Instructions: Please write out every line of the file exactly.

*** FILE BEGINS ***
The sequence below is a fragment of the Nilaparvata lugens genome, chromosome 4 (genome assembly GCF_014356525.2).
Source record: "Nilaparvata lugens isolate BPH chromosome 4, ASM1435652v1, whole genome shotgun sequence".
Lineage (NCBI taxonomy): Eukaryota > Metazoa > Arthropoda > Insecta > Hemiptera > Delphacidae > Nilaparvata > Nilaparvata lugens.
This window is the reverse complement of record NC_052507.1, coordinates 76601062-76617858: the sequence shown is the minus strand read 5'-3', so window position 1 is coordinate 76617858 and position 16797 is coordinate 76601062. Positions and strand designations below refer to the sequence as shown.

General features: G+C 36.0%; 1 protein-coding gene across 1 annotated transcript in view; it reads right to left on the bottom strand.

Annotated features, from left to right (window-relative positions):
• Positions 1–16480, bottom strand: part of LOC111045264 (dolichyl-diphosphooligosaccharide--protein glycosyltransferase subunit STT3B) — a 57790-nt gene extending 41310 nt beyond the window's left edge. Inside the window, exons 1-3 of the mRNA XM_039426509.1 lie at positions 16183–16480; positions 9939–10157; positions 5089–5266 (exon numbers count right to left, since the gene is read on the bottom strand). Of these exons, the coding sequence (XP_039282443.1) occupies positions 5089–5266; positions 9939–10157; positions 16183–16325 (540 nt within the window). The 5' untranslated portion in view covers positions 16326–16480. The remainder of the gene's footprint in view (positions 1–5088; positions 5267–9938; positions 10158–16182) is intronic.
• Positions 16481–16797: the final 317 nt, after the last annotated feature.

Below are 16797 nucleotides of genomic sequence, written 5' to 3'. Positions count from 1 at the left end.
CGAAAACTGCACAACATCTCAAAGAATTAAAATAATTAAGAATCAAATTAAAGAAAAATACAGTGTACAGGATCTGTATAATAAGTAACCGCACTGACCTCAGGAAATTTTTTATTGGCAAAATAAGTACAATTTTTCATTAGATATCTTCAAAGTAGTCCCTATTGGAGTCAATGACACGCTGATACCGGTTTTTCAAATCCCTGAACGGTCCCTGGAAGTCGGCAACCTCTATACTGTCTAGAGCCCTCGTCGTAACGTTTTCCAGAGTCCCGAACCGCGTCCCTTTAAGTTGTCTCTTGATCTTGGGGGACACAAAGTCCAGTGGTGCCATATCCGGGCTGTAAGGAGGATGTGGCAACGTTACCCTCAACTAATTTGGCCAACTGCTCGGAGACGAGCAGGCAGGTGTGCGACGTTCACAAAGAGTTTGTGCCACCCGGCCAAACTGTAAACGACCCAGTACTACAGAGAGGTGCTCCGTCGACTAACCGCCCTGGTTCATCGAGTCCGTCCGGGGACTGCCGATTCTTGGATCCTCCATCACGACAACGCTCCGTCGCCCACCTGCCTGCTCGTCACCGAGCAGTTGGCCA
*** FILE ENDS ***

The sequence below is a fragment of the Nilaparvata lugens genome, chromosome 4 (genome assembly GCF_014356525.2).
Source record: "Nilaparvata lugens isolate BPH chromosome 4, ASM1435652v1, whole genome shotgun sequence".
Lineage (NCBI taxonomy): Eukaryota > Metazoa > Arthropoda > Insecta > Hemiptera > Delphacidae > Nilaparvata > Nilaparvata lugens.
This window is the reverse complement of record NC_052507.1, coordinates 76601062-76617858: the sequence shown is the minus strand read 5'-3', so window position 1 is coordinate 76617858 and position 16797 is coordinate 76601062. Positions and strand designations below refer to the sequence as shown.

General features: G+C 36.0%; 1 protein-coding gene across 1 annotated transcript in view; it reads right to left on the bottom strand.

Annotated features, from left to right (window-relative positions):
• Positions 1–16480, bottom strand: part of LOC111045264 (dolichyl-diphosphooligosaccharide--protein glycosyltransferase subunit STT3B) — a 57790-nt gene extending 41310 nt beyond the window's left edge. Inside the window, exons 1-3 of the mRNA XM_039426509.1 lie at positions 16183–16480; positions 9939–10157; positions 5089–5266 (exon numbers count right to left, since the gene is read on the bottom strand). Of these exons, the coding sequence (XP_039282443.1) occupies positions 5089–5266; positions 9939–10157; positions 16183–16325 (540 nt within the window). The 5' untranslated portion in view covers positions 16326–16480. The remainder of the gene's footprint in view (positions 1–5088; positions 5267–9938; positions 10158–16182) is intronic.
• Positions 16481–16797: the final 317 nt, after the last annotated feature.

Below are 16797 nucleotides of genomic sequence, written 5' to 3'. Positions count from 1 at the left end.
CGAAAACTGCACAACATCTCAAAGAATTAAAATAATTAAGAATCAAATTAAAGAAAAATACAGTGTACAGGATCTGTATAATAAGTAACCGCACTGACCTCAGGAAATTTTTTATTGGCAAAATAAGTACAATTTTTCATTAGATATCTTCAAAGTAGTCCCTATTGGAGTCAATGACACGCTGATACCGGTTTTTCAAATCCCTGAACGGTCCCTGGAAGTCGGCAACCTCTATACTGTCTAGAGCCCTCGTCGTAACGTTTTCCAGAGTCCCGAACCGCGTCCCTTTAAGTTGTCTCTTGATCTTGGGGGACACAAAGTCCAGTGGTGCCATATCCGGGCTGTAAGGAGGATGTGGCAACGTTACCCTCAACTAATTTGGCCAACTGCTCGGAGACGAGCAGGCAGGTGTGCGACGTTCACAAAGAGTTTGTGCCACCCGGCCAAACTGTAAACGACCCAGTACTACAGAGAGGTGCTCCGTCGACTAACCGCCCTGGTTCATCGAGTCCGTCCGGGGACTGCCGATTCTTGGATCCTCCATCACGACAACGCTCCGTCGCCCACCTGCCTGCTCGTCACCGAGCAGTTGGCCA